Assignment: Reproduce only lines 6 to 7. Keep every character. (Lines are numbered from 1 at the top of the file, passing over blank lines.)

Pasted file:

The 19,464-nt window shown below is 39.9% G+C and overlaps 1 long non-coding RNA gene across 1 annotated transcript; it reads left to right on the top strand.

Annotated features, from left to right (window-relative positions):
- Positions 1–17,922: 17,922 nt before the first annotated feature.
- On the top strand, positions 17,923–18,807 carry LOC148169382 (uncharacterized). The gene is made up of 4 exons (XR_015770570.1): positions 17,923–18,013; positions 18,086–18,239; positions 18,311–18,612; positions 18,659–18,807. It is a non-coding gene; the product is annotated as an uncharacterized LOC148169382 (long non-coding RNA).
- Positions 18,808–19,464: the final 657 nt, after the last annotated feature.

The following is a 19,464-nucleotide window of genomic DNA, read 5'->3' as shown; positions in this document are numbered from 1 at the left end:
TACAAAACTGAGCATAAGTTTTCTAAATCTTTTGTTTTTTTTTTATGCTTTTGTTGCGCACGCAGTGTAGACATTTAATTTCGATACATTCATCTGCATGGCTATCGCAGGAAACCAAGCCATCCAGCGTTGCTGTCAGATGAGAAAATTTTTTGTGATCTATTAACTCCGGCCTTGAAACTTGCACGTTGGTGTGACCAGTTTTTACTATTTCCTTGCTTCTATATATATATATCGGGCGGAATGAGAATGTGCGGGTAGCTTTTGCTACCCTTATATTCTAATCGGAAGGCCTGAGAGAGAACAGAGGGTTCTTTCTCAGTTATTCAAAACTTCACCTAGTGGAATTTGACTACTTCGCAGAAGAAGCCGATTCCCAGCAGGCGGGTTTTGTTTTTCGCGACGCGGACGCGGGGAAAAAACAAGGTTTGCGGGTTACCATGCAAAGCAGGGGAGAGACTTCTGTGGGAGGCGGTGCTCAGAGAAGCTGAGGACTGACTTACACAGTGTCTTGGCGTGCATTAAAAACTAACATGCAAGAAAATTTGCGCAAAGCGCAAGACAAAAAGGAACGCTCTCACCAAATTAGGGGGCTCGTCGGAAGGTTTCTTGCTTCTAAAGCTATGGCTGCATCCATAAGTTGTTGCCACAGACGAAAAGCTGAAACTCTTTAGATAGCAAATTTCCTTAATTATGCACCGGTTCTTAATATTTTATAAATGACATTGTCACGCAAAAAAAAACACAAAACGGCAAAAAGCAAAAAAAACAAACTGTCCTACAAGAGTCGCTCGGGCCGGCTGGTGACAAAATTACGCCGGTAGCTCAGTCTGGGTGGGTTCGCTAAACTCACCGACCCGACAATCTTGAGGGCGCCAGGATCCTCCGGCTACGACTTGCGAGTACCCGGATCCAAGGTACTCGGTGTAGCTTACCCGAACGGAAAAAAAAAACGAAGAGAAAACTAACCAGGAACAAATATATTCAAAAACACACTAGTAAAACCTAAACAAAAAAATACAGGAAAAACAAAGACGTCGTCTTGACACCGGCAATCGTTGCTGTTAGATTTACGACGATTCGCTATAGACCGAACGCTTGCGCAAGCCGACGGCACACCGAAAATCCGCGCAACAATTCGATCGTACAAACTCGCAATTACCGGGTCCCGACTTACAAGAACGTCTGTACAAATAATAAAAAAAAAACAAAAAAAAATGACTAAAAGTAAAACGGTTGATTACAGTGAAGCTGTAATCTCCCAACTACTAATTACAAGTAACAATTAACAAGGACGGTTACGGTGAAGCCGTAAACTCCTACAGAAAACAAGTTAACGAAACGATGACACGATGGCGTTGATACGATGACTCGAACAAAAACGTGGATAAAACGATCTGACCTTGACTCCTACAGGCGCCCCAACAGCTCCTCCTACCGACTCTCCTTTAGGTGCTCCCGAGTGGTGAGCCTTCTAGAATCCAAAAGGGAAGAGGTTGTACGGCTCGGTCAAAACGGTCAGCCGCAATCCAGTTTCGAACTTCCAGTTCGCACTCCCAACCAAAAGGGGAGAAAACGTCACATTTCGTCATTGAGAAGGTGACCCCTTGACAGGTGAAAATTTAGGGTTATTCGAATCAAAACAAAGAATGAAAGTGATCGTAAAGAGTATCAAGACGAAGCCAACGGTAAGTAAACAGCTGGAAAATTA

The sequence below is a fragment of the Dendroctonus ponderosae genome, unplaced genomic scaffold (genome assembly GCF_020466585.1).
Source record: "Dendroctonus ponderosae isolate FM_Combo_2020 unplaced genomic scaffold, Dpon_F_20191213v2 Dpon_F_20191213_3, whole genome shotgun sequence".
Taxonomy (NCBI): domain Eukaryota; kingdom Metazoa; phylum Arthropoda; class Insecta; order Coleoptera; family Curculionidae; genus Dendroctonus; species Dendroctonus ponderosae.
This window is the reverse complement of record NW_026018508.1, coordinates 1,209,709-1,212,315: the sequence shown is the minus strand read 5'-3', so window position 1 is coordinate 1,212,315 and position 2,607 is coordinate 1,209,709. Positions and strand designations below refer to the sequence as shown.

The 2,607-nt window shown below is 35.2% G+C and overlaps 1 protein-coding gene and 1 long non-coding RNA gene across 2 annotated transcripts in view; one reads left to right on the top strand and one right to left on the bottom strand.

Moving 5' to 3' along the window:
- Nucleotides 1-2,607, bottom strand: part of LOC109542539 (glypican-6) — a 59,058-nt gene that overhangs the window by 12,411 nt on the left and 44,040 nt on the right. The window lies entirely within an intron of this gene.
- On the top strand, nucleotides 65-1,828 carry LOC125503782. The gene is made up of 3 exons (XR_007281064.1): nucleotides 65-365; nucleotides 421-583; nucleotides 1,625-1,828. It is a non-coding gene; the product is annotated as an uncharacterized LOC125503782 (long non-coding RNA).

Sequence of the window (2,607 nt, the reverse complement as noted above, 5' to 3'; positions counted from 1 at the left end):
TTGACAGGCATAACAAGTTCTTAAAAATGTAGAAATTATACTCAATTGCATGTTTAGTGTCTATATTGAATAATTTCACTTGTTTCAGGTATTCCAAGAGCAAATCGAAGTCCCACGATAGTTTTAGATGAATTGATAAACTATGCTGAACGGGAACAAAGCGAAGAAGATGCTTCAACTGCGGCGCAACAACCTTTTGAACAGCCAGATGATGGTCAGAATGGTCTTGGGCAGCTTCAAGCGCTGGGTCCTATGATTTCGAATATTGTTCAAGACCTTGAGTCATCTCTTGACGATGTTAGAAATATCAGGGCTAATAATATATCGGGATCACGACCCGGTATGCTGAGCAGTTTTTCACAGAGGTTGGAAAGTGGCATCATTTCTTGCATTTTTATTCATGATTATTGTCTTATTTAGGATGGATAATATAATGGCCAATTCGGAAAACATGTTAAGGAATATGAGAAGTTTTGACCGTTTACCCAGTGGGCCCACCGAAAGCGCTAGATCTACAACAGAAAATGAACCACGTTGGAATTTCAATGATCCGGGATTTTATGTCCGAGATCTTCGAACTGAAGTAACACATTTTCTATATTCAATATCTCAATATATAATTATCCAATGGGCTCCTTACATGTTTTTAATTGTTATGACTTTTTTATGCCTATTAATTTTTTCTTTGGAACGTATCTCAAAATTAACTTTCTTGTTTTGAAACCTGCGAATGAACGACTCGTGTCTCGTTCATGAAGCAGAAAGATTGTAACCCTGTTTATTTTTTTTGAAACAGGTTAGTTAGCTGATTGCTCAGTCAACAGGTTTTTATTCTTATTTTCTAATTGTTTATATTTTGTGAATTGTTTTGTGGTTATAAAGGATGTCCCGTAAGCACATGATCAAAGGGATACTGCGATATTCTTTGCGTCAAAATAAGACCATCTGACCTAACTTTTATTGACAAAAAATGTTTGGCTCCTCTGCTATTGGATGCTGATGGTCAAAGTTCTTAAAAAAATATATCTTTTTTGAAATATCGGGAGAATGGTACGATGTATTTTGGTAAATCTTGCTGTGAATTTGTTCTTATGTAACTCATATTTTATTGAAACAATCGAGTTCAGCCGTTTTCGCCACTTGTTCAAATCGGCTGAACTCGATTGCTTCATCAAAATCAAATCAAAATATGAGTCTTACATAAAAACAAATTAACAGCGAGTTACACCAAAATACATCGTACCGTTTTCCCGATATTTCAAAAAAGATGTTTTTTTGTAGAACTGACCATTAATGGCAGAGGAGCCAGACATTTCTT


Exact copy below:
The following is a 19,464-nucleotide window of genomic DNA, read 5'->3' as shown; positions in this document are numbered from 1 at the left end:
TACAAAACTGAGCATAAGTTTTCTAAATCTTTTGTTTTTTTTTTATGCTTTTGTTGCGCACGCAGTGTAGACATTTAATTTCGATACATTCATCTGCATGGCTATCGCAGGAAACCAAGCCATCCAGCGTTGCTGTCAGATGAGAAAATTTTTTGTGATCTATTAACTCCGGCCTTGAAACTTGCACGTTGGTGTGACCAGTTTTTACTATTTCCTTGCTTCTATATATATATATCGGGCGGAATGAGAATGTGCGGGTAGCTTTTGCTACCCTTATATTCTAATCGGAAGGCCTGAGAGAGAACAGAGGGTTCTTTCTCAGTTATTCAAAACTTCACCTAGTGGAATTTGACTACTTCGCAGAAGAAGCCGATTCCCAGCAGGCGGGTTTTGTTTTTCGCGACGCGGACGCGGGGAAAAAACAAGGTTTGCGGGTTACCATGCAAAGCAGGGGAGAGACTTCTGTGGGAGGCGGTGCTCAGAGAAGCTGAGGACTGACTTACACAGTGTCTTGGCGTGCATTAAAAACTAACATGCAAGAAAATTTGCGCAAAGCGCAAGACAAAAAGGAACGCTCTCACCAAATTAGGGGGCTCGTCGGAAGGTTTCTTGCTTCTAAAGCTATGGCTGCATCCATAAGTTGTTGCCACAGACGAAAAGCTGAAACTCTTTAGATAGCAAATTTCCTTAATTATGCACCGGTTCTTAATATTTTATAAATGACATTGTCACGCAAAAAAAAACACAAAACGGCAAAAAGCAAAAAAAACAAACTGTCCTACAAGAGTCGCTCGGGCCGGCTGGTGACAAAATTACGCCGGTAGCTCAGTCTGGGTGGGTTCGCTAAACTCACCGACCCGACAATCTTGAGGGCGCCAGGATCCTCCGGCTACGACTTGCGAGTACCCGGATCCAAGGTACTCGGTGTAGCTTACCCGAACGGAAAAAAAAAACGAAGAGAAAACTAACCAGGAACAAATATATTCAAAAACACACTAGTAAAACCTAAACAAAAAAATACAGGAAAAACAAAGACGTCGTCTTGACACCGGCAATCGTTGCTGTTAGATTTACGACGATTCGCTATAGACCGAACGCTTGCGCAAGCCGACGGCACACCGAAAATCCGCGCAACAATTCGATCGTACAAACTCGCAATTACCGGGTCCCGACTTACAAGAACGTCTGTACAAATAATAAAAAAAAAACAAAAAAAAATGACTAAAAGTAAAACGGTTGATTACAGTGAAGCTGTAATCTCCCAACTACTAATTACAAGTAACAATTAACAAGGACGGTTACGGTGAAGCCGTAAACTCCTACAGAAAACAAGTTAACGAAACGATGACACGATGGCGTTGATACGATGACTCGAACAAAAACGTGGATAAAACGATCTGACCTTGACTCCTACAGGCGCCCCAACAGCTCCTCCTACCGACTCTCCTTTAGGTGCTCCCGAGTGGTGAGCCTTCTAGAATCCAAAAGGGAAGAGGTTGTACGGCTCGGTCAAAACGGTCAGCCGCAATCCAGTTTCGAACTTCCAGTTCGCACTCCCAACCAAAAGGGGAGAAAACGTCACATTTCGTCATTGAGAAGGTGACCCCTTGACAGGTGAAAATTTAGGGTTATTCGAATCAAAACAAAGAATGAAAGTGATCGTAAAGAGTATCAAGACGAAGCCAACGGTAAGTAAACAGCTGGAAAATTA